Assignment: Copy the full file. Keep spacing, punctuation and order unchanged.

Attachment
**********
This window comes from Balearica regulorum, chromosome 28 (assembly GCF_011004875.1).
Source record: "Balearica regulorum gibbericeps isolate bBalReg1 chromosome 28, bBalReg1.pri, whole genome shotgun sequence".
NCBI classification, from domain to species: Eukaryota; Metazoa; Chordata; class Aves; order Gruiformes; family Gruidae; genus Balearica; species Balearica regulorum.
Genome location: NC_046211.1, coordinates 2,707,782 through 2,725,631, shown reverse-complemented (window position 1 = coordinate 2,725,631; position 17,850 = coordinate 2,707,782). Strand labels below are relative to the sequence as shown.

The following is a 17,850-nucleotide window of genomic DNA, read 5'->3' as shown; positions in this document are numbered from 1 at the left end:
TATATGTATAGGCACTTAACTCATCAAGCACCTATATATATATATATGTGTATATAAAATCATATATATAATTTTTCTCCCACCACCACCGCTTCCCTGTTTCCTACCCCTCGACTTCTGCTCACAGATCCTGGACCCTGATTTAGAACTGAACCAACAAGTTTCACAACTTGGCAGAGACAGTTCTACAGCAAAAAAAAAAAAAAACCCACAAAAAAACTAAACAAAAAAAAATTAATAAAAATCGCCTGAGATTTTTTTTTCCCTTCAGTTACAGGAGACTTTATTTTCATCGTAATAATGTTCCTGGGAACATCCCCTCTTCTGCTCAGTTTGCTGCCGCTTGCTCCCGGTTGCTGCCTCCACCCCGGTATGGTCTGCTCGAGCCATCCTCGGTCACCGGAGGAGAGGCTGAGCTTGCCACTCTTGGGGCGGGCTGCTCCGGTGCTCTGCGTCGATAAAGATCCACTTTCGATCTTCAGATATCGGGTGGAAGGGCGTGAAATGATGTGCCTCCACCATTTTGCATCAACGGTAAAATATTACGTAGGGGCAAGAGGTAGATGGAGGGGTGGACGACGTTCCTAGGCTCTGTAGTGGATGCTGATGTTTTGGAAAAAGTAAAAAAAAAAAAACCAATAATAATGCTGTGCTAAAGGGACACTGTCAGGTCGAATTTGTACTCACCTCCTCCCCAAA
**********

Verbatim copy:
This window comes from Balearica regulorum, chromosome 28 (assembly GCF_011004875.1).
Source record: "Balearica regulorum gibbericeps isolate bBalReg1 chromosome 28, bBalReg1.pri, whole genome shotgun sequence".
NCBI classification, from domain to species: Eukaryota; Metazoa; Chordata; class Aves; order Gruiformes; family Gruidae; genus Balearica; species Balearica regulorum.
Genome location: NC_046211.1, coordinates 2,707,782 through 2,725,631, shown reverse-complemented (window position 1 = coordinate 2,725,631; position 17,850 = coordinate 2,707,782). Strand labels below are relative to the sequence as shown.

The following is a 17,850-nucleotide window of genomic DNA, read 5'->3' as shown; positions in this document are numbered from 1 at the left end:
TATATGTATAGGCACTTAACTCATCAAGCACCTATATATATATATATGTGTATATAAAATCATATATATAATTTTTCTCCCACCACCACCGCTTCCCTGTTTCCTACCCCTCGACTTCTGCTCACAGATCCTGGACCCTGATTTAGAACTGAACCAACAAGTTTCACAACTTGGCAGAGACAGTTCTACAGCAAAAAAAAAAAAAAACCCACAAAAAAACTAAACAAAAAAAAATTAATAAAAATCGCCTGAGATTTTTTTTTCCCTTCAGTTACAGGAGACTTTATTTTCATCGTAATAATGTTCCTGGGAACATCCCCTCTTCTGCTCAGTTTGCTGCCGCTTGCTCCCGGTTGCTGCCTCCACCCCGGTATGGTCTGCTCGAGCCATCCTCGGTCACCGGAGGAGAGGCTGAGCTTGCCACTCTTGGGGCGGGCTGCTCCGGTGCTCTGCGTCGATAAAGATCCACTTTCGATCTTCAGATATCGGGTGGAAGGGCGTGAAATGATGTGCCTCCACCATTTTGCATCAACGGTAAAATATTACGTAGGGGCAAGAGGTAGATGGAGGGGTGGACGACGTTCCTAGGCTCTGTAGTGGATGCTGATGTTTTGGAAAAAGTAAAAAAAAAAAAACCAATAATAATGCTGTGCTAAAGGGACACTGTCAGGTCGAATTTGTACTCACCTCCTCCCCAAA